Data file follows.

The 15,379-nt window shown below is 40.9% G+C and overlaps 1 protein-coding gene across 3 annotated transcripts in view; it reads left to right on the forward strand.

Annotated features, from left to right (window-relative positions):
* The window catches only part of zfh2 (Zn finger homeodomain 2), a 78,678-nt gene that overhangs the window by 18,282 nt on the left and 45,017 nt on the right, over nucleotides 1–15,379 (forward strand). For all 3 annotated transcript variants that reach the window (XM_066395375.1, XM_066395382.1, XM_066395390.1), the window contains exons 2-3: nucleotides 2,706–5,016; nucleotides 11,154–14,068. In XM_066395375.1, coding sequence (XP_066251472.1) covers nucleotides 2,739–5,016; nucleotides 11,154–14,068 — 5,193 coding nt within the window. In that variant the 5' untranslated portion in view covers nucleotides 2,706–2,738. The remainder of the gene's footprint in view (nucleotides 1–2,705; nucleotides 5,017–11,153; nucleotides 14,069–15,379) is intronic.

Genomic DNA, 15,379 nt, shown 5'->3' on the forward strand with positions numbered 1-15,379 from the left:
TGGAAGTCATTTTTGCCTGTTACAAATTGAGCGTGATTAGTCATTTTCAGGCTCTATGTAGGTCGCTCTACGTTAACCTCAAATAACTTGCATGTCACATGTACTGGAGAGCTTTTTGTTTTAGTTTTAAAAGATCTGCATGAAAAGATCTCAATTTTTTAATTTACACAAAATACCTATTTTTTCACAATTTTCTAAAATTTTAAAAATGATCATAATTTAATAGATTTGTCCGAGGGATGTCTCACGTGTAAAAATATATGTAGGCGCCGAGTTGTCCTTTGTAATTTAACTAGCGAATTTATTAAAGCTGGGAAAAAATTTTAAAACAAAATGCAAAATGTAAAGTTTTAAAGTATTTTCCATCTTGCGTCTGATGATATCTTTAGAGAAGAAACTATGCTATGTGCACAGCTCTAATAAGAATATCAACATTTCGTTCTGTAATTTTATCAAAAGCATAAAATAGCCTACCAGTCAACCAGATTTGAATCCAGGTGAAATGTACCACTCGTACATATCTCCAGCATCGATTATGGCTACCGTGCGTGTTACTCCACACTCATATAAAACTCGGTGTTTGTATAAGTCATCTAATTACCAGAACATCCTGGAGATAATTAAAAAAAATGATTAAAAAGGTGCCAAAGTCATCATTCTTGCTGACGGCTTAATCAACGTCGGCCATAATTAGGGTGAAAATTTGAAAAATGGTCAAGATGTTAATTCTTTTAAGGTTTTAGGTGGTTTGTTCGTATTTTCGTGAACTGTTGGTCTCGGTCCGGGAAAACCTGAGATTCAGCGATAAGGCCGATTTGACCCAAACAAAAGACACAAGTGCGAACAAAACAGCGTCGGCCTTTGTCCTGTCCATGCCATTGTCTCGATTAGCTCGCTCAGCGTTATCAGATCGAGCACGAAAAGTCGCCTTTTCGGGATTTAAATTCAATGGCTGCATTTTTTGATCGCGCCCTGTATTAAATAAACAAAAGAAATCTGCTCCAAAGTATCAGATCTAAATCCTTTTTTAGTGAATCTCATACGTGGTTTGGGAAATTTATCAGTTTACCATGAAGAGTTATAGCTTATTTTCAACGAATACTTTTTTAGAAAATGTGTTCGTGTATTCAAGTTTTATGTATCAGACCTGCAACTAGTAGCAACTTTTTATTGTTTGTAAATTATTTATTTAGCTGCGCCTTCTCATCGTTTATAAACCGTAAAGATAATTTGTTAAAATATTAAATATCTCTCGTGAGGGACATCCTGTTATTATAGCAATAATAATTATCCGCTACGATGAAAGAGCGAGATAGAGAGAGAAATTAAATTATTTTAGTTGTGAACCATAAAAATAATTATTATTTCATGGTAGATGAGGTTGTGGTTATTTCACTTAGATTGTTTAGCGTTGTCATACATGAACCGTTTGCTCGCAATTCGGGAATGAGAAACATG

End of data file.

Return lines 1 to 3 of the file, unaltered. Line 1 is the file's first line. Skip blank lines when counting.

The 15,379-nt window shown below is 40.9% G+C and overlaps 1 protein-coding gene across 3 annotated transcripts in view; it reads left to right on the forward strand.

Annotated features, from left to right (window-relative positions):
* The window catches only part of zfh2 (Zn finger homeodomain 2), a 78,678-nt gene that overhangs the window by 18,282 nt on the left and 45,017 nt on the right, over nucleotides 1–15,379 (forward strand). For all 3 annotated transcript variants that reach the window (XM_066395375.1, XM_066395382.1, XM_066395390.1), the window contains exons 2-3: nucleotides 2,706–5,016; nucleotides 11,154–14,068. In XM_066395375.1, coding sequence (XP_066251472.1) covers nucleotides 2,739–5,016; nucleotides 11,154–14,068 — 5,193 coding nt within the window. In that variant the 5' untranslated portion in view covers nucleotides 2,706–2,738. The remainder of the gene's footprint in view (nucleotides 1–2,705; nucleotides 5,017–11,153; nucleotides 14,069–15,379) is intronic.